Bazaine, Achille François
Achille François Bazaine (äshēl´ fräNswä´ bäzăn´), 1811–88, French army officer. He served in Algeria, Crimea, Lombardy, and Mexico, and in the Franco-Prussian War he was given (Aug., 1870) the supreme command by Emperor Napoleon III. Unequal to the task, Bazaine allowed his army, which was entrenched at Metz, to be surrounded by the Prussians. The attempt of Marshal MacMahon to rescue him led to the disaster of Sedan. Bazaine then entered questionable diplomatic intrigues with the Germans, which led to his capitulation at Metz (Oct. 27). Convicted of treason in 1873, he was sentenced to 20 years of seclusion but escaped. He spent the rest of his life in Italy and Spain.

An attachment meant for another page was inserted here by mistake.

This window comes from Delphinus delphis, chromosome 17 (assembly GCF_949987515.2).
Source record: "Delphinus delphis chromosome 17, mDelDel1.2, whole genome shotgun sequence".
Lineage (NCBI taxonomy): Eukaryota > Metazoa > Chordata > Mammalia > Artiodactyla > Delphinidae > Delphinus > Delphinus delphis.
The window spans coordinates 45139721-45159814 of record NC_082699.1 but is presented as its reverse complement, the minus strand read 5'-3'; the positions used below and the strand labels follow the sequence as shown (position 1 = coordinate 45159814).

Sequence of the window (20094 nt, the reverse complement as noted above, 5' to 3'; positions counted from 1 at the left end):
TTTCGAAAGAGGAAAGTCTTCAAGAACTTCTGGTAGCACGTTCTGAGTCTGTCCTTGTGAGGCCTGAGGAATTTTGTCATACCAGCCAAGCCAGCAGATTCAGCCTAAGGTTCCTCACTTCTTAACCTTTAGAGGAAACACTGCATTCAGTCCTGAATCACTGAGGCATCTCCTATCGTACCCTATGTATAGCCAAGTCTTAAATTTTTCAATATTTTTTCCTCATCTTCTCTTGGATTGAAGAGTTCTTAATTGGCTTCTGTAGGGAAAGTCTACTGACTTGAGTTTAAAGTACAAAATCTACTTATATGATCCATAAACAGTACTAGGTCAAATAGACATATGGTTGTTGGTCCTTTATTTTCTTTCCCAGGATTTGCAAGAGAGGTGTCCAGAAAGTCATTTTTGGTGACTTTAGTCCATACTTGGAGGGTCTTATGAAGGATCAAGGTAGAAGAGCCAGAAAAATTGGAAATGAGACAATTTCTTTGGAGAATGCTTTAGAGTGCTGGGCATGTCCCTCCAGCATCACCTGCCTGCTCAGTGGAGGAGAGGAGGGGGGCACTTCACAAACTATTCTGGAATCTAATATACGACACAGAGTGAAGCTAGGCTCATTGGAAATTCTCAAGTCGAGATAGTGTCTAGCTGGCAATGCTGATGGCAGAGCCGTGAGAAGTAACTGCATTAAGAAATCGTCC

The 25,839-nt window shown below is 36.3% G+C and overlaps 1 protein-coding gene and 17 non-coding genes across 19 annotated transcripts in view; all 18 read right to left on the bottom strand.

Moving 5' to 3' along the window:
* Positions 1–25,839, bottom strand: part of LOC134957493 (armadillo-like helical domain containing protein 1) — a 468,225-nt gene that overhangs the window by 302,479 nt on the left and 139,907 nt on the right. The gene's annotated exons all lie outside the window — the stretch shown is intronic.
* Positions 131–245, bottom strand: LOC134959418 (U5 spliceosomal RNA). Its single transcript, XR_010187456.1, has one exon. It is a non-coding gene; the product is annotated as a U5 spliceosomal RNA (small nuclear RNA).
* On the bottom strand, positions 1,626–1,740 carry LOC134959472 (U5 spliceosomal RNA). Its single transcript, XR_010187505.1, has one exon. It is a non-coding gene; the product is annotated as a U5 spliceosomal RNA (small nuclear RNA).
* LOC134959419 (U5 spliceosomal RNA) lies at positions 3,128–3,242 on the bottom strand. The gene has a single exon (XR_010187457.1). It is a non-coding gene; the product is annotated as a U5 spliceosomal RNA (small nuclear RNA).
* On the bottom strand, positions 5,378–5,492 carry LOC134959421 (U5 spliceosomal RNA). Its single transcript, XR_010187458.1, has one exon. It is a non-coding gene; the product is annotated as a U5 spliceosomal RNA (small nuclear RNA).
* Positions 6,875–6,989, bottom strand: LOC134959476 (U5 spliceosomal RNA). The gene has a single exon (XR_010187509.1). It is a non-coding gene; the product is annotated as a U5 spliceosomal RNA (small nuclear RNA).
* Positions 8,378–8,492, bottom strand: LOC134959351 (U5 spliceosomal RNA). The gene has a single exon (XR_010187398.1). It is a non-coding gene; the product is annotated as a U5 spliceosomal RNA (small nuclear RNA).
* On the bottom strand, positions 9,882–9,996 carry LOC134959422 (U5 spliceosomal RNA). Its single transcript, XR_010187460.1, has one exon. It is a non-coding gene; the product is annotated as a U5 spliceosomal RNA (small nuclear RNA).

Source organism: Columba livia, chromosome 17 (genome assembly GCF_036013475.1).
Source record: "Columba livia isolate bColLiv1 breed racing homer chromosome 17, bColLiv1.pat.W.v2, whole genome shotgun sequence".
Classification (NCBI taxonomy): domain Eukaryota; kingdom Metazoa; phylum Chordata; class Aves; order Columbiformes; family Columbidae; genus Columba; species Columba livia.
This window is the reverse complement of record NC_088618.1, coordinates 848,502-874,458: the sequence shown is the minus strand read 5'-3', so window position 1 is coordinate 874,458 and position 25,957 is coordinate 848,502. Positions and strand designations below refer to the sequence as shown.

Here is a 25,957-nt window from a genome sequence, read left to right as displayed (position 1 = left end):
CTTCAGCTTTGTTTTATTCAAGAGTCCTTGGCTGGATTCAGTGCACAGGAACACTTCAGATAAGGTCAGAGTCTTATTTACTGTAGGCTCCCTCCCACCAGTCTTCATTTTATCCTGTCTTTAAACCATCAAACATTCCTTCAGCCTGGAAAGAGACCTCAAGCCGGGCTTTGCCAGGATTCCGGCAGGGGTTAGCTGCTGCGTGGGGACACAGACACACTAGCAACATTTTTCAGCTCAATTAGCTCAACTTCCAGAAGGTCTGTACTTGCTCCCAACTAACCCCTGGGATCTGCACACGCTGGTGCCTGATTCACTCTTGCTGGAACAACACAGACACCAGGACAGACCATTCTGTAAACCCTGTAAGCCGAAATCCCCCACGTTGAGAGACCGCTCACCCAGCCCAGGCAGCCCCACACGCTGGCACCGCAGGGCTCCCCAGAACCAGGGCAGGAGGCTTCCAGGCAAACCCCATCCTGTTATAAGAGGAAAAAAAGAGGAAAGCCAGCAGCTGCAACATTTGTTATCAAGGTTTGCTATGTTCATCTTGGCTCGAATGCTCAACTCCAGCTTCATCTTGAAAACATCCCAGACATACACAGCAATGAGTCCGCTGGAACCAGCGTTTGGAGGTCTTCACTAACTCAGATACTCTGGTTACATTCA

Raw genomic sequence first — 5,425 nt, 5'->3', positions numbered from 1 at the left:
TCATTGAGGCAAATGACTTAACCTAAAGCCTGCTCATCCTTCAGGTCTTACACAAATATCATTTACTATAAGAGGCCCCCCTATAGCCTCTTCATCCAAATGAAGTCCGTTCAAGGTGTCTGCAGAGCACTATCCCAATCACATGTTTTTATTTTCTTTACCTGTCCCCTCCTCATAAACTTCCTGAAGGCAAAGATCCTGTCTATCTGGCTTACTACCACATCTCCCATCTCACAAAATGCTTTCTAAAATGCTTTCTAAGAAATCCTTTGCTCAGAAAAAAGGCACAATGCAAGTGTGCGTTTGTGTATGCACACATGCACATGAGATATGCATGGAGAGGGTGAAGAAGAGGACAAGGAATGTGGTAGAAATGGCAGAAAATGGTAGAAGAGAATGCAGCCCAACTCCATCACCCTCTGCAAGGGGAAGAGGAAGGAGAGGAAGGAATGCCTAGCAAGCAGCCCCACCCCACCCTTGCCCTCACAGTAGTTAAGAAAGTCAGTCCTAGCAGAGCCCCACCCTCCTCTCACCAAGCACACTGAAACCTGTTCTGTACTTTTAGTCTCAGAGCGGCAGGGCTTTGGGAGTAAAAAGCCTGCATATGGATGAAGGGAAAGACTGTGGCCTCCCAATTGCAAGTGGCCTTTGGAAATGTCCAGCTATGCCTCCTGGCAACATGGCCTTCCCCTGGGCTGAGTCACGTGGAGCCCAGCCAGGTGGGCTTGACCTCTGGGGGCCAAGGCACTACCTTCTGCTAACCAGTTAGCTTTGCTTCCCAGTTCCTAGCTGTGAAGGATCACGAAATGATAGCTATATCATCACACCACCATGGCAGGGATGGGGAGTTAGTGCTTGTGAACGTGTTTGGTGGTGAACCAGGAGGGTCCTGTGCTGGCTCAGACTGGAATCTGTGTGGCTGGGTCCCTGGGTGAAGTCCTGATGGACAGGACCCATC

See P. Guedalla, The Two Marshals: Bazaine, Pétain (1943).
"Bazaine, Achille François." The Columbia Encyclopedia, 6th ed.. . Encyclopedia.com. (September 19, 2018). http://www.encyclopedia.com/reference/encyclopedias-almanacs-transcripts-and-maps/bazaine-achille-francois
"Bazaine, Achille François." The Columbia Encyclopedia, 6th ed.. . Retrieved September 19, 2018 from Encyclopedia.com: http://www.encyclopedia.com/reference/encyclopedias-almanacs-transcripts-and-maps/bazaine-achille-francois